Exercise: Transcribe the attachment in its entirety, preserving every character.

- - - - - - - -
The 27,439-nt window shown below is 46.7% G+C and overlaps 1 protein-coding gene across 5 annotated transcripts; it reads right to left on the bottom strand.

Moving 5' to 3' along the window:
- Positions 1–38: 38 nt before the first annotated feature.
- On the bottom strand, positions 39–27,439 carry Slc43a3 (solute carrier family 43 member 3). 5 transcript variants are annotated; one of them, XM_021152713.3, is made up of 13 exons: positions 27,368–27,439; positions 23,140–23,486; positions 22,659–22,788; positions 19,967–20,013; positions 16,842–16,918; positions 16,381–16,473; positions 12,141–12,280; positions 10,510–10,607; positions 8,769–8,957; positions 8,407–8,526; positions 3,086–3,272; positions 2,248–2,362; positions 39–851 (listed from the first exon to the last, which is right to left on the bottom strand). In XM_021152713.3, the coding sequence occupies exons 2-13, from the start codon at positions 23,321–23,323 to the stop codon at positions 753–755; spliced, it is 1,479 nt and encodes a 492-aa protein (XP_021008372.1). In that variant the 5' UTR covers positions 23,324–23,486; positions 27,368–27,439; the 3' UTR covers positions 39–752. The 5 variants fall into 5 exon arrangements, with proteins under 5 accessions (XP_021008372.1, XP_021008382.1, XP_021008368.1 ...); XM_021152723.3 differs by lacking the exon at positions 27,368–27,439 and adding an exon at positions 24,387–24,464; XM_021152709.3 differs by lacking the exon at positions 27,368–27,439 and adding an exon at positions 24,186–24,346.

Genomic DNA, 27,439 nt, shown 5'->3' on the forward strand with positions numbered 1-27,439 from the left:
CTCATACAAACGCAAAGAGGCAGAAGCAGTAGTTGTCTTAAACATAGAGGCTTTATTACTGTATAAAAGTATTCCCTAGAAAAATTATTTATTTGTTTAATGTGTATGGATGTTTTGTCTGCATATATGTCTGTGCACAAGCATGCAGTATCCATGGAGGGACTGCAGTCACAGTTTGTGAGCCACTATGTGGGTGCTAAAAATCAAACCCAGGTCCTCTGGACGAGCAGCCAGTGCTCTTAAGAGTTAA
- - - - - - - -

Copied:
The 27,439-nt window shown below is 46.7% G+C and overlaps 1 protein-coding gene across 5 annotated transcripts; it reads right to left on the bottom strand.

Moving 5' to 3' along the window:
- Positions 1–38: 38 nt before the first annotated feature.
- On the bottom strand, positions 39–27,439 carry Slc43a3 (solute carrier family 43 member 3). 5 transcript variants are annotated; one of them, XM_021152713.3, is made up of 13 exons: positions 27,368–27,439; positions 23,140–23,486; positions 22,659–22,788; positions 19,967–20,013; positions 16,842–16,918; positions 16,381–16,473; positions 12,141–12,280; positions 10,510–10,607; positions 8,769–8,957; positions 8,407–8,526; positions 3,086–3,272; positions 2,248–2,362; positions 39–851 (listed from the first exon to the last, which is right to left on the bottom strand). In XM_021152713.3, the coding sequence occupies exons 2-13, from the start codon at positions 23,321–23,323 to the stop codon at positions 753–755; spliced, it is 1,479 nt and encodes a 492-aa protein (XP_021008372.1). In that variant the 5' UTR covers positions 23,324–23,486; positions 27,368–27,439; the 3' UTR covers positions 39–752. The 5 variants fall into 5 exon arrangements, with proteins under 5 accessions (XP_021008372.1, XP_021008382.1, XP_021008368.1 ...); XM_021152723.3 differs by lacking the exon at positions 27,368–27,439 and adding an exon at positions 24,387–24,464; XM_021152709.3 differs by lacking the exon at positions 27,368–27,439 and adding an exon at positions 24,186–24,346.

Genomic DNA, 27,439 nt, shown 5'->3' on the forward strand with positions numbered 1-27,439 from the left:
CTCATACAAACGCAAAGAGGCAGAAGCAGTAGTTGTCTTAAACATAGAGGCTTTATTACTGTATAAAAGTATTCCCTAGAAAAATTATTTATTTGTTTAATGTGTATGGATGTTTTGTCTGCATATATGTCTGTGCACAAGCATGCAGTATCCATGGAGGGACTGCAGTCACAGTTTGTGAGCCACTATGTGGGTGCTAAAAATCAAACCCAGGTCCTCTGGACGAGCAGCCAGTGCTCTTAAGAGTTAA